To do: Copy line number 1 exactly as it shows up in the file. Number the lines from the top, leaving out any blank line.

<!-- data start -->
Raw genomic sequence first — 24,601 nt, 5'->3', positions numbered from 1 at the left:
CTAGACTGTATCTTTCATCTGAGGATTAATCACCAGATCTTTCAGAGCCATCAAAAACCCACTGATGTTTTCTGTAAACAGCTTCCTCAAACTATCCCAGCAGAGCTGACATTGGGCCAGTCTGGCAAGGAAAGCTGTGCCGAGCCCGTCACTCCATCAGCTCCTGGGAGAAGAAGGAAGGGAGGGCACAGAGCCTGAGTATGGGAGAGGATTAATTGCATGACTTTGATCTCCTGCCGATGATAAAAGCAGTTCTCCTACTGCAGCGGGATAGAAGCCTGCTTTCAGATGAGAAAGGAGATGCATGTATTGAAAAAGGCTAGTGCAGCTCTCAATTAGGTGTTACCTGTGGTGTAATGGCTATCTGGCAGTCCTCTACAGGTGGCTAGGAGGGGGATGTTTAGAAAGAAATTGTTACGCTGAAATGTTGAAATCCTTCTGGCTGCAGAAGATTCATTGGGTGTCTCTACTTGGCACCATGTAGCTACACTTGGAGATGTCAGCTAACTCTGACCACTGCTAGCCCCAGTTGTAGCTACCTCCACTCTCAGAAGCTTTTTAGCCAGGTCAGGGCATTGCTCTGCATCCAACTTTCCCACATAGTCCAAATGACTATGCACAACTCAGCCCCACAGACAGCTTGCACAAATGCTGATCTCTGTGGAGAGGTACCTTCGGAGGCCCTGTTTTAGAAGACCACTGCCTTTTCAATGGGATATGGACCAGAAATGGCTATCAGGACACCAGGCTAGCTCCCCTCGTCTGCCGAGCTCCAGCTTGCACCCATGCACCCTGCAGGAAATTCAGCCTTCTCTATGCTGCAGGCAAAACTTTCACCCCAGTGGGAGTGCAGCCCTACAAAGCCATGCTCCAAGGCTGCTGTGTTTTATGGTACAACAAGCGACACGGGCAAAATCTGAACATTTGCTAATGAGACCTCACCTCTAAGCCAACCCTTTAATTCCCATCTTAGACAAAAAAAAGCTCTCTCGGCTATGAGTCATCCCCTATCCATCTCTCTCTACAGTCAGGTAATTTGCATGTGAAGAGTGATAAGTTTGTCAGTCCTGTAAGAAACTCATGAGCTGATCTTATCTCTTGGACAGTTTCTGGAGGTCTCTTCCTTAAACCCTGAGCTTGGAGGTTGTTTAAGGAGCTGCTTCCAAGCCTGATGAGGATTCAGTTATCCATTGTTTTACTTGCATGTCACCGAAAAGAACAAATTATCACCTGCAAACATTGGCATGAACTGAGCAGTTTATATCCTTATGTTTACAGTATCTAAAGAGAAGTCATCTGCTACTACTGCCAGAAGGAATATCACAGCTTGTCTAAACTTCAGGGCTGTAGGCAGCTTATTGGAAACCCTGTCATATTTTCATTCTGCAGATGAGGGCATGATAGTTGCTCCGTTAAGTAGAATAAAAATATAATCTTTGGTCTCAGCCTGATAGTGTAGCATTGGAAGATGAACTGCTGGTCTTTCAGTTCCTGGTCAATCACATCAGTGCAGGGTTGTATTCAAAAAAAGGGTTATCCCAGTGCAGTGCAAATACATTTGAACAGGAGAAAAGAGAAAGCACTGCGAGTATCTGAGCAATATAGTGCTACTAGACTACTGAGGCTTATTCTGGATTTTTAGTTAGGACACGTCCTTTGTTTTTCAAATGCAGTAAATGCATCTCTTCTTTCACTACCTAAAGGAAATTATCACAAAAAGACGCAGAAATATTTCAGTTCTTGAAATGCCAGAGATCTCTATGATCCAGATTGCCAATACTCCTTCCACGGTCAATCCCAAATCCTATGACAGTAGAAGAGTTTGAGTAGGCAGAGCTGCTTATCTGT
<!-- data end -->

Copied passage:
Raw genomic sequence first — 24,601 nt, 5'->3', positions numbered from 1 at the left: